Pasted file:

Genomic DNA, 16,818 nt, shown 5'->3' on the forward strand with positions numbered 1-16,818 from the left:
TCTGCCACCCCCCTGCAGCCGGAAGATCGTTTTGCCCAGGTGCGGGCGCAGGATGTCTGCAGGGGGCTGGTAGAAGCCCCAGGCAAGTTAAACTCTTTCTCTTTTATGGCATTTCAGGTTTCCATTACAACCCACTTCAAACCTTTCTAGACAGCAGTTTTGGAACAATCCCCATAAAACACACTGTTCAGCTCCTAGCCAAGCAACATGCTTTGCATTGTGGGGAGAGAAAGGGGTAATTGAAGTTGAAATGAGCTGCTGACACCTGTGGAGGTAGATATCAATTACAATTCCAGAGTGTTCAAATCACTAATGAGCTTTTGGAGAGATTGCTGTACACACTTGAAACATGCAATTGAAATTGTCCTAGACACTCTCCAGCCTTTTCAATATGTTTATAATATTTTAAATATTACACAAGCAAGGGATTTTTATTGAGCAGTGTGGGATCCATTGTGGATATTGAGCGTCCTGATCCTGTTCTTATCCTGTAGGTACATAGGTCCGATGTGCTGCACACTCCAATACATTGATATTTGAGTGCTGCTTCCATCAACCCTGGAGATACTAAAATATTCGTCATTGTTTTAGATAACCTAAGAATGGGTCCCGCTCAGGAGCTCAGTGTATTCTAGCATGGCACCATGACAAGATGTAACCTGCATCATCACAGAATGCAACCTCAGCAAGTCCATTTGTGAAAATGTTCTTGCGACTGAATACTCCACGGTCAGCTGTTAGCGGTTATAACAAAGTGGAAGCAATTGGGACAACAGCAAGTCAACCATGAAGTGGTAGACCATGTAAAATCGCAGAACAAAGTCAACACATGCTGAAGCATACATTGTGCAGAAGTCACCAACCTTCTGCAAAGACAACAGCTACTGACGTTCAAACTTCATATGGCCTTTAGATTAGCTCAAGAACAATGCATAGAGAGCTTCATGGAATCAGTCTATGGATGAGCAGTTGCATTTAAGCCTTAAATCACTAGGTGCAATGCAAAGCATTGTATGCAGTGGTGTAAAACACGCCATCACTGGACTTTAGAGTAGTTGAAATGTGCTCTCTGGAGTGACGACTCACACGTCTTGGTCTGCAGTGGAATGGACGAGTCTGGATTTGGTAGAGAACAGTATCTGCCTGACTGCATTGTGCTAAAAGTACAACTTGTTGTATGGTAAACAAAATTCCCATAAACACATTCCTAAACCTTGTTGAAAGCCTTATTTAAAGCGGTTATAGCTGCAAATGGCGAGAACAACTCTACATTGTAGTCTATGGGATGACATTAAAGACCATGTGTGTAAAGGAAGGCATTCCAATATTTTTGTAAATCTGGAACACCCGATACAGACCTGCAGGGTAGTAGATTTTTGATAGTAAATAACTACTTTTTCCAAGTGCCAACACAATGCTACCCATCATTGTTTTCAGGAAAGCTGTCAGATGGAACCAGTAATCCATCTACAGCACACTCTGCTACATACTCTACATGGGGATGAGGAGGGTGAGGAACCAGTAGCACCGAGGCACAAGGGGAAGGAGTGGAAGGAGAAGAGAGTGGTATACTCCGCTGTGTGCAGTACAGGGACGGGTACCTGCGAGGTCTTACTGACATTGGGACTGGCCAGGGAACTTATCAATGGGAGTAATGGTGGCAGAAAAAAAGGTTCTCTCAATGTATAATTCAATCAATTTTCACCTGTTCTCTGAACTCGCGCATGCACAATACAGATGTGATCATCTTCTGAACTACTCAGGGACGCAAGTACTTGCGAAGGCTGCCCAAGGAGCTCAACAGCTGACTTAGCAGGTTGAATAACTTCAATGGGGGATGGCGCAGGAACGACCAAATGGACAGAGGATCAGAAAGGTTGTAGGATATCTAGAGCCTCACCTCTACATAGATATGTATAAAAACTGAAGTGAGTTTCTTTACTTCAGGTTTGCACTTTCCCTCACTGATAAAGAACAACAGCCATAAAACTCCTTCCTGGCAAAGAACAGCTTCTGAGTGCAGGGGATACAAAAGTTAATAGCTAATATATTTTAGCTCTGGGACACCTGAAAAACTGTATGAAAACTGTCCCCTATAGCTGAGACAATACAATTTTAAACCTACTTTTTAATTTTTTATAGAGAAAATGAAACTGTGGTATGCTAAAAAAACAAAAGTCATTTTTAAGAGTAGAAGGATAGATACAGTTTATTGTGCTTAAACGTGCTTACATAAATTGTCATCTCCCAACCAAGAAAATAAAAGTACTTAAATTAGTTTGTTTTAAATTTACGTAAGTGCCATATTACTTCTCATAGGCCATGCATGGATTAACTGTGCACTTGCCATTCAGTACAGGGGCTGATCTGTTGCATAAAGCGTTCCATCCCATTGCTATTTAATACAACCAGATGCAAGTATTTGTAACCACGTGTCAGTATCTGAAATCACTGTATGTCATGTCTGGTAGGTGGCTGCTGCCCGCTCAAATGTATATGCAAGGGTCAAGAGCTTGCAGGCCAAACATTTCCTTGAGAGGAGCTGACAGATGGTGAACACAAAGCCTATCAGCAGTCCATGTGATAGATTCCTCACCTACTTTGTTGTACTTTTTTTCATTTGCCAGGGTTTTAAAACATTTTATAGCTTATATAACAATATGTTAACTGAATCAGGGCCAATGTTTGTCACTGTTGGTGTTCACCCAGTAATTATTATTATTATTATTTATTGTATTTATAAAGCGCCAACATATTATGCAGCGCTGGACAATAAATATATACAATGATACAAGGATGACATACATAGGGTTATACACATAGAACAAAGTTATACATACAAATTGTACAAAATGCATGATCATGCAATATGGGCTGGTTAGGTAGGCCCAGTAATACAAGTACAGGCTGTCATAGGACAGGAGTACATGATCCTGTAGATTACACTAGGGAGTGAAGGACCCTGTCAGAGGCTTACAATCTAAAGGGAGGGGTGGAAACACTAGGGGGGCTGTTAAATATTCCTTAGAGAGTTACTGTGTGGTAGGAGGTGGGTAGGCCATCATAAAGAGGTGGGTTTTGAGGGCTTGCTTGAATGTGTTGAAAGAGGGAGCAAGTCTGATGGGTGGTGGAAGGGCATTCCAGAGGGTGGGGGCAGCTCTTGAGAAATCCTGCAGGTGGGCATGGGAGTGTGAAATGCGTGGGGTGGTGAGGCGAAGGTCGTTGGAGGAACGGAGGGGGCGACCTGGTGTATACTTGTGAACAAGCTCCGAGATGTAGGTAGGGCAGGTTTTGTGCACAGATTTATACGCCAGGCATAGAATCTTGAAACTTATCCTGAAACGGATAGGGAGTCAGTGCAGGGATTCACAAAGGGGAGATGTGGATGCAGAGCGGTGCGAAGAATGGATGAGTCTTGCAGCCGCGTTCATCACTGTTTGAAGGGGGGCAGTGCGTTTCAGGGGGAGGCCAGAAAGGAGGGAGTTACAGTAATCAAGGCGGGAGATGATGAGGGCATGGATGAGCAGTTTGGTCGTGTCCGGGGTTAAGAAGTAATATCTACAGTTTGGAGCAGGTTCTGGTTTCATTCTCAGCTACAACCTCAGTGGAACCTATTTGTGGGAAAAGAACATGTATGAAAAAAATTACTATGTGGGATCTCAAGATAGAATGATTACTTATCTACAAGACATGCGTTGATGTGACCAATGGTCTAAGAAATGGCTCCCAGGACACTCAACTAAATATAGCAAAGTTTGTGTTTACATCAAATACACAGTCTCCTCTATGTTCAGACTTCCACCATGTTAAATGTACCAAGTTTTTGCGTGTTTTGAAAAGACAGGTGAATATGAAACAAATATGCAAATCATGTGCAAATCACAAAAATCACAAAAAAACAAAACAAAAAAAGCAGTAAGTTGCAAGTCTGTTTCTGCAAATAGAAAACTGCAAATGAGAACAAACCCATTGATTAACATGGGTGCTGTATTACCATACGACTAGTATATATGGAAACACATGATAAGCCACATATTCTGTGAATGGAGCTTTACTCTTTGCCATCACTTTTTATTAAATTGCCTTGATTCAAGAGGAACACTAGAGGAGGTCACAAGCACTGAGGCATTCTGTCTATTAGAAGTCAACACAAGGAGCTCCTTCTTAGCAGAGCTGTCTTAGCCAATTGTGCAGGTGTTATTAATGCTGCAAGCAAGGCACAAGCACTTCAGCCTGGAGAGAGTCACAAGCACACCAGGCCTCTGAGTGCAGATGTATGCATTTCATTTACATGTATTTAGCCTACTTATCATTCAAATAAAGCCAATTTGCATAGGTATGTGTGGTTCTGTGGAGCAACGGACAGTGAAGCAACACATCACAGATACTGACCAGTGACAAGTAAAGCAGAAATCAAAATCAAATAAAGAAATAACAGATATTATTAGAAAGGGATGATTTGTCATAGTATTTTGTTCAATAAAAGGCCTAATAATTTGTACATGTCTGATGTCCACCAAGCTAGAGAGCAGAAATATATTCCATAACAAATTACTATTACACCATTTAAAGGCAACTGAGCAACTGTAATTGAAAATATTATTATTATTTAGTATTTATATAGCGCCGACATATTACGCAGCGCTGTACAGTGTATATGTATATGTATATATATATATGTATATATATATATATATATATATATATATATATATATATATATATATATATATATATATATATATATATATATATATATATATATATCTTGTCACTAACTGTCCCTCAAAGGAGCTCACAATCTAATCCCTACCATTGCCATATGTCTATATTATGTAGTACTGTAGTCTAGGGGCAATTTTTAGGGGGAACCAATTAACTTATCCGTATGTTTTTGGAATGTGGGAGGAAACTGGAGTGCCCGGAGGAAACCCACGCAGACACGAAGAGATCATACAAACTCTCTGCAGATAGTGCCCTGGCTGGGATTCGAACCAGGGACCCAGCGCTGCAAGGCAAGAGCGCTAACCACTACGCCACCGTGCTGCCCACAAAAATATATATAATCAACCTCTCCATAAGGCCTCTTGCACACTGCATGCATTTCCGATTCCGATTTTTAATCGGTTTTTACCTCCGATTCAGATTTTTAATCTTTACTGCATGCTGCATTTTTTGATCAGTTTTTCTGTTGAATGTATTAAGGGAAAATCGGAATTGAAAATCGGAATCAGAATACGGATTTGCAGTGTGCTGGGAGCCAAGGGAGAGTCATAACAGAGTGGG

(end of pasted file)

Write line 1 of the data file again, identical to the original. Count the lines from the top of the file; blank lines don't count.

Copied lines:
Genomic DNA, 16,818 nt, shown 5'->3' on the forward strand with positions numbered 1-16,818 from the left: